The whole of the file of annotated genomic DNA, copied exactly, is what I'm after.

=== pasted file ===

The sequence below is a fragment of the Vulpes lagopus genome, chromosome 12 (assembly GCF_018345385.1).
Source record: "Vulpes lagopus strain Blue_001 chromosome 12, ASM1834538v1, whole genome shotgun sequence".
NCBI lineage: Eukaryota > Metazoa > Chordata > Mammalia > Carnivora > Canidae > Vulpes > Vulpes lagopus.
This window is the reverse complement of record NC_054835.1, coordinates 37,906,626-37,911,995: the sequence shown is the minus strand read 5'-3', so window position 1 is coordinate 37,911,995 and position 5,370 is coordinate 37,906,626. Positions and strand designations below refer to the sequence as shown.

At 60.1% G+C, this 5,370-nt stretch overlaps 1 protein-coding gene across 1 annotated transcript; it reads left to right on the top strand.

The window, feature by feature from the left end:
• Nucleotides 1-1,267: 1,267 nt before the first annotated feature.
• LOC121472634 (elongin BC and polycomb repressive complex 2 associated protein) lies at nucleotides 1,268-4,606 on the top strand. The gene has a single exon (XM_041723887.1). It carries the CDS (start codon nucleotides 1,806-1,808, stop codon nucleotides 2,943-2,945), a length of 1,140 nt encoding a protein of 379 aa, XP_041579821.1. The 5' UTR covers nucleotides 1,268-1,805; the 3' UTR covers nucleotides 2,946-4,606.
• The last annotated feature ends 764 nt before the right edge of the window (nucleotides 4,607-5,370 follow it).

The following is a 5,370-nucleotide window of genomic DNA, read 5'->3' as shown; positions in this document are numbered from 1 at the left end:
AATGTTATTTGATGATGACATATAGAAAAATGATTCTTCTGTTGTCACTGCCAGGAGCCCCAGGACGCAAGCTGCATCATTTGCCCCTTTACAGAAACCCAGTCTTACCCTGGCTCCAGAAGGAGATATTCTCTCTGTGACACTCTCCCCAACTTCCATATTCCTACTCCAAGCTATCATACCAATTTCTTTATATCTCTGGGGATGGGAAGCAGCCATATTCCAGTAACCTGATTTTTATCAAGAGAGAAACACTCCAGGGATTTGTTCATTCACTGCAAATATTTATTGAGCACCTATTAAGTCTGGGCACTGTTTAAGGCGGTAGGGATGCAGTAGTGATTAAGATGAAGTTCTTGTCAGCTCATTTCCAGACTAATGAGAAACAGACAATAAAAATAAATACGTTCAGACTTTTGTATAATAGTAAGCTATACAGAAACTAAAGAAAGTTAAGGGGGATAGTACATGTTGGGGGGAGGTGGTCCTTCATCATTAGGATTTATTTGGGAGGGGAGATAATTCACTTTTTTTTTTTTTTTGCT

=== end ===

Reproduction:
The sequence below is a fragment of the Vulpes lagopus genome, chromosome 12 (assembly GCF_018345385.1).
Source record: "Vulpes lagopus strain Blue_001 chromosome 12, ASM1834538v1, whole genome shotgun sequence".
NCBI lineage: Eukaryota > Metazoa > Chordata > Mammalia > Carnivora > Canidae > Vulpes > Vulpes lagopus.
This window is the reverse complement of record NC_054835.1, coordinates 37,906,626-37,911,995: the sequence shown is the minus strand read 5'-3', so window position 1 is coordinate 37,911,995 and position 5,370 is coordinate 37,906,626. Positions and strand designations below refer to the sequence as shown.

At 60.1% G+C, this 5,370-nt stretch overlaps 1 protein-coding gene across 1 annotated transcript; it reads left to right on the top strand.

The window, feature by feature from the left end:
• Nucleotides 1-1,267: 1,267 nt before the first annotated feature.
• LOC121472634 (elongin BC and polycomb repressive complex 2 associated protein) lies at nucleotides 1,268-4,606 on the top strand. The gene has a single exon (XM_041723887.1). It carries the CDS (start codon nucleotides 1,806-1,808, stop codon nucleotides 2,943-2,945), a length of 1,140 nt encoding a protein of 379 aa, XP_041579821.1. The 5' UTR covers nucleotides 1,268-1,805; the 3' UTR covers nucleotides 2,946-4,606.
• The last annotated feature ends 764 nt before the right edge of the window (nucleotides 4,607-5,370 follow it).

The following is a 5,370-nucleotide window of genomic DNA, read 5'->3' as shown; positions in this document are numbered from 1 at the left end:
AATGTTATTTGATGATGACATATAGAAAAATGATTCTTCTGTTGTCACTGCCAGGAGCCCCAGGACGCAAGCTGCATCATTTGCCCCTTTACAGAAACCCAGTCTTACCCTGGCTCCAGAAGGAGATATTCTCTCTGTGACACTCTCCCCAACTTCCATATTCCTACTCCAAGCTATCATACCAATTTCTTTATATCTCTGGGGATGGGAAGCAGCCATATTCCAGTAACCTGATTTTTATCAAGAGAGAAACACTCCAGGGATTTGTTCATTCACTGCAAATATTTATTGAGCACCTATTAAGTCTGGGCACTGTTTAAGGCGGTAGGGATGCAGTAGTGATTAAGATGAAGTTCTTGTCAGCTCATTTCCAGACTAATGAGAAACAGACAATAAAAATAAATACGTTCAGACTTTTGTATAATAGTAAGCTATACAGAAACTAAAGAAAGTTAAGGGGGATAGTACATGTTGGGGGGAGGTGGTCCTTCATCATTAGGATTTATTTGGGAGGGGAGATAATTCACTTTTTTTTTTTTTTTGCT